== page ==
Thursday, 23 May 2019
Pray for us; for we are confident that we have a good conscience, in all things desiring to live honorably. Hebrews 13:18
Of the final verses of the epistle, Charles Ellicott notes the structure and layout as mirroring that of Paul’s other letters. For example, he says –
“The following verses—containing personal notices relating to the writer himself and his readers (Hebrews 13:18-19; Hebrews 13:22-23), a prayer on their behalf (Hebrews 13:20-21), a doxology (Hebrews 13:21), and brief salutations (Hebrews 13:24-25)—present many points of resemblance to the concluding sections in some of St. Paul’s Epistles. The first words, “Pray for us,” are found in Colossians 4:3; 1Thessalonians 5:25; 2Thessalonians 3:1.”
Again, as has occurred numerous times throughout this letter, the hand of Paul is seen all over its contents. That, combined with Peter’s words concerning Paul’s letter to the same audience he was writing to (2 Peter 3:15), gives us the surest foundation that we are reading a letter by Paul, and thus it confirms that there is one unified message concerning the gospel to both Jew and Gentile. The contents of these letters are written to the Jews collectively at many times, but the underlying truths are for all. Thus, it is a clear refutation of the heretical doctrines of hyper- and ultra-dispensationalism which proclaim two gospels – one for the Jews and one for the Gentiles.
In the author’s words now, he begins with, “Pray for us.” It is a good indication that the epistle was originally opened with a salutation stating the author’s name, title (position), and who he was with, such as Paul frequently did. One example of this is –
“Paul, called to be an apostle of Jesus Christ through the will of God, and Sosthenes our brother,
2 To the church of God which is at Corinth, to those who are sanctified in Christ Jesus, called to be saints, with all who in every place call on the name of Jesus Christ our Lord, both theirs and ours:” 1 Corinthians 1:1, 2
The plural “us” indicates that this is probably the case. And yet, the book of Hebrews does not include this salutation. An obvious question then would be, “Why?” The answer is because of the animosity of the Jews towards the name “Paul” which has been highlighted for the past 2000 years. From the earliest time after his conversion, he was considered a miscreant and his name is held in contempt by them just under the name of Jesus Himself.
As this is so, God included no name or greeting as a part of the inspired text as it would set up an immediate wall between a seeking Jewish reader and God’s love for that person in His inspired words of the letter. “Pray for us” is the author’s appeal for himself and those with him. The author here writes with the firm conviction that prayer is effective, and that in praying, God will hear and respond accordingly.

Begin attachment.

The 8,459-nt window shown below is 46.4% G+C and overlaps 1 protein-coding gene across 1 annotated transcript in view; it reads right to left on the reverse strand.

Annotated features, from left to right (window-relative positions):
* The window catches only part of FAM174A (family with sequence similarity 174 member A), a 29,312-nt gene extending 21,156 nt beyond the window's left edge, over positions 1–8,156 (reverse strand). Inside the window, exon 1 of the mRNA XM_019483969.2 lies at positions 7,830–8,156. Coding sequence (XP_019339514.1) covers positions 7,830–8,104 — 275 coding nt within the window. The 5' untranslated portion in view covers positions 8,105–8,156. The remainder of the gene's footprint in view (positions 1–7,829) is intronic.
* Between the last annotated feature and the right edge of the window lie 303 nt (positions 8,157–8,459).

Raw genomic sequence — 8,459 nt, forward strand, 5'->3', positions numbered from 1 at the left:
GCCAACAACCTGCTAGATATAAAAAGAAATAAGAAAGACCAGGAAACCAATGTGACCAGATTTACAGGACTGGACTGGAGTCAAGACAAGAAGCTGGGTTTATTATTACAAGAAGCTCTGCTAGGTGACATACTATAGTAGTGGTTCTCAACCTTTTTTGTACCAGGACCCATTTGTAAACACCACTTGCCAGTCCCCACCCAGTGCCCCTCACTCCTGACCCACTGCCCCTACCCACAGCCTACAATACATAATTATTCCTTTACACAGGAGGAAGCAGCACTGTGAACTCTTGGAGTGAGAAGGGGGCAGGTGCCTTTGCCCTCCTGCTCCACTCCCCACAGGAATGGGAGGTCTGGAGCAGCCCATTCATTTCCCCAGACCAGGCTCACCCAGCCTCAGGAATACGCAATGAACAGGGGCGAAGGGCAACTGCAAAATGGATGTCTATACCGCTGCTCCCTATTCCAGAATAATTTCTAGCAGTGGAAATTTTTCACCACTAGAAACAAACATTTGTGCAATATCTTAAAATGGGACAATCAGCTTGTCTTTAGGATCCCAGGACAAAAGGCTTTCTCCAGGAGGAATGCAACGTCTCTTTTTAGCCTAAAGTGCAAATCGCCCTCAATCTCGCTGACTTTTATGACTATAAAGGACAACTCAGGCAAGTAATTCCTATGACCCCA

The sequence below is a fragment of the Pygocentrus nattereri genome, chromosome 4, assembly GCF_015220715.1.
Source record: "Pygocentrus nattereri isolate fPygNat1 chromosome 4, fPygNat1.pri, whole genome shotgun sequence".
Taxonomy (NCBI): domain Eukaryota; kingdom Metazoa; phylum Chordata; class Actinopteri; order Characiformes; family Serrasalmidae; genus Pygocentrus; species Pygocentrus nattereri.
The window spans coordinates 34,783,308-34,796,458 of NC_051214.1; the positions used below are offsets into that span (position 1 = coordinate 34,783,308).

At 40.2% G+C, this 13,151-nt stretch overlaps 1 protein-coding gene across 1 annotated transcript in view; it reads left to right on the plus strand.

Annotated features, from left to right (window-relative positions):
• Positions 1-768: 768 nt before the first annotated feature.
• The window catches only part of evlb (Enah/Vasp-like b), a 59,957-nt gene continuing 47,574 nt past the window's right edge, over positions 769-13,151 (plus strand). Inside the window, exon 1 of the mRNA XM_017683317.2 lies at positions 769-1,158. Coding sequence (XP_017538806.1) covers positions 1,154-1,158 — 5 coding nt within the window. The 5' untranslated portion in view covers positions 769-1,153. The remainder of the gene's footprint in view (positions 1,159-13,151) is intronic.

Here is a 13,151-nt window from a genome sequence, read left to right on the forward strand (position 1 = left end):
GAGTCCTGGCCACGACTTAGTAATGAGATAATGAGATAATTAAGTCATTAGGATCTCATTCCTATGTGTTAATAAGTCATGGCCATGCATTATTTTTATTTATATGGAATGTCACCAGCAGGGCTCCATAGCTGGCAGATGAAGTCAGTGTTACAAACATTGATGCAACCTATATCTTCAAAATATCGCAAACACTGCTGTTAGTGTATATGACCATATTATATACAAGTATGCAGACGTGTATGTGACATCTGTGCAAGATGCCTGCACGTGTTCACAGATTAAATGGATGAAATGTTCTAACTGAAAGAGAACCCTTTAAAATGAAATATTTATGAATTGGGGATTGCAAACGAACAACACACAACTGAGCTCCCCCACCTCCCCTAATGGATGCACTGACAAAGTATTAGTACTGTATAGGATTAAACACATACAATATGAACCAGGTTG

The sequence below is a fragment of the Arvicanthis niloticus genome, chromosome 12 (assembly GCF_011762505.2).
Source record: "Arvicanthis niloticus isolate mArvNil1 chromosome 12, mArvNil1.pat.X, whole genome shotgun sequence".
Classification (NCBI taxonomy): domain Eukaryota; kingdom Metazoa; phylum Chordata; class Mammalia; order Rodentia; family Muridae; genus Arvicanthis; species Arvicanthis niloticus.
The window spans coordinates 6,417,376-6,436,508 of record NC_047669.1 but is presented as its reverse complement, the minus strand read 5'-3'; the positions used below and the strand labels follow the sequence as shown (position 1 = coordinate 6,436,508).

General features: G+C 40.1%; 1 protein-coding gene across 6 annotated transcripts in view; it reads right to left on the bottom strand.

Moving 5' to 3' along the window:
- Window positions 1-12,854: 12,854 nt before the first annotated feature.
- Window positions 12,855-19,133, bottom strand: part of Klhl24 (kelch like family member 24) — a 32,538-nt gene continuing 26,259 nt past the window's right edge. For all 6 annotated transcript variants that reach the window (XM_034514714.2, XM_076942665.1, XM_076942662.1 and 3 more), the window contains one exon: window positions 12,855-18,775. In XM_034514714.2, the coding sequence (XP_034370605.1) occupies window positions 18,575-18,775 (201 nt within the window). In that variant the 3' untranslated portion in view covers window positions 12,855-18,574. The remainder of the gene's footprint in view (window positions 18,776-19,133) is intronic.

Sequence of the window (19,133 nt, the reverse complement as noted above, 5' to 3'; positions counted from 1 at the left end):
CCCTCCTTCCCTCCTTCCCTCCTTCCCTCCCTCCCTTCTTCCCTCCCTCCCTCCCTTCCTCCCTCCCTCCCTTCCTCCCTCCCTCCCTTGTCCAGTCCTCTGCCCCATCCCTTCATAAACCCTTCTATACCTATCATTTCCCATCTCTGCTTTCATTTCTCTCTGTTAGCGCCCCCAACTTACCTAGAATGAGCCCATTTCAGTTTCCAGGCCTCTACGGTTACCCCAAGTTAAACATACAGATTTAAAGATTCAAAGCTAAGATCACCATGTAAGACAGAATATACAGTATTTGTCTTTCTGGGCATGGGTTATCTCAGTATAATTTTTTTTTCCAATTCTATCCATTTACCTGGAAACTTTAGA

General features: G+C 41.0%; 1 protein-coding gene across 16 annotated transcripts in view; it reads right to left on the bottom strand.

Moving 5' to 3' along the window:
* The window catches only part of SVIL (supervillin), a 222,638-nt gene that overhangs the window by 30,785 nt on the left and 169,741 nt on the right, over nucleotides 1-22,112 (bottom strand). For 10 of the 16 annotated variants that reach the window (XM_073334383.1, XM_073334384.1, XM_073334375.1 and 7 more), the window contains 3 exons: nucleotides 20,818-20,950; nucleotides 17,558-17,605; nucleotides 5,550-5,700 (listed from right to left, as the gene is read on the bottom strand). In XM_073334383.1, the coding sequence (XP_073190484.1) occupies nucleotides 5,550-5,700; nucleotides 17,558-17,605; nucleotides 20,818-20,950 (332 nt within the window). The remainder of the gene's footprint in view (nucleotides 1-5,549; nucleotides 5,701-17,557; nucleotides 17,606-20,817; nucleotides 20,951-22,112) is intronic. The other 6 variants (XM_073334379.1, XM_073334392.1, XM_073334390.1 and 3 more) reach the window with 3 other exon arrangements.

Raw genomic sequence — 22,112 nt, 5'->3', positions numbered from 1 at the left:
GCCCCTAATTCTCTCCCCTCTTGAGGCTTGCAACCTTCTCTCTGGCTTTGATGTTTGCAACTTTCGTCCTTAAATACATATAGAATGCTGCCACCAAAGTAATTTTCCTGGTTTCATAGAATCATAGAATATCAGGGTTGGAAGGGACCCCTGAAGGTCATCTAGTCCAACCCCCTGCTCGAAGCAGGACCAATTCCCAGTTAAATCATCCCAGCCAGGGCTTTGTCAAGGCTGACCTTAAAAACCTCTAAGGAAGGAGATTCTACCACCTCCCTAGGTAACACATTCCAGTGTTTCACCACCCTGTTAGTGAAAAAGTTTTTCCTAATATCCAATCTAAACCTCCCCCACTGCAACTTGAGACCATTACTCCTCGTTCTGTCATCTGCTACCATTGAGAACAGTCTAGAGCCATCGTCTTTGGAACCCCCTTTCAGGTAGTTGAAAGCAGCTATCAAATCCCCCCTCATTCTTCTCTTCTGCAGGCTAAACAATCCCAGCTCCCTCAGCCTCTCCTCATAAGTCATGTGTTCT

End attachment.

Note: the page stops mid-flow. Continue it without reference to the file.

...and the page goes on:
From there, the author gives the specific reason for his prayer request by saying, “for we are confident that we have a good conscience, in all things desiring to live honorably.” The words here are similar to Paul’s words of Acts 24:16 –
“This being so, I myself always strive to have a conscience without offense toward God and men.”
Here, the author asks for prayer because he knows that his actions have been proper, and that there is no conflict between his audience and their prayers for him and his associates. This is another excellent clue to Paul’s authorship. As noted, there was a wall of animosity between Paul and the Hebrew people. This is evidenced throughout Acts, and the book ends on a note that Paul was – from that time on – going to the Gentiles (see Acts 28:28).
But the animosity was not because of Paul. He loved his brethren of the flesh (meaning the Jewish people) to such an extent that he would have seen himself cut off that they might be saved (see Romans 9:3). The animosity was because the Jews had rejected Christ, they had rejected Paul’s message of Gentile inclusion in the New Covenant, and they had thus rejected Paul, speaking against him to the point that even the Jewish believers were wary of him and his message. It is the very reason that Peter had to step in and include Paul as being a true apostle of Jesus Christ.
Life application: The Bible mentions prayer over 350 times and infers it many other times as well. Prayer is not something to take trivially or to simply use in times of trial either. Paul tells us in 1 Thessalonians 5:17 to “pray without ceasing” as we go about our lives. He also acknowledges elsewhere that the prayers of the many are effective. Corporate prayer has great weight.
Just because God knows the end from the beginning, it does not mean that He does not answer prayer. Rather, He knew all along whether we would pray or not. In the case of “not,” nothing is factored into the equation. For those who do pray, He knew they would, and He has factored that in as well. Be confident that God does, in fact, hear your prayers, and that He will respond according to His infinite wisdom.
Lord, we praise You and thank You for Your wonderful word. Thank You for reminding us that prayer was needed for even the early apostles and that we also share in the privilege of being able to pray for others. Also, help us to be as those apostles – having a clear conscience and a desire to live honorably in every way. To Your glory alone! Amen.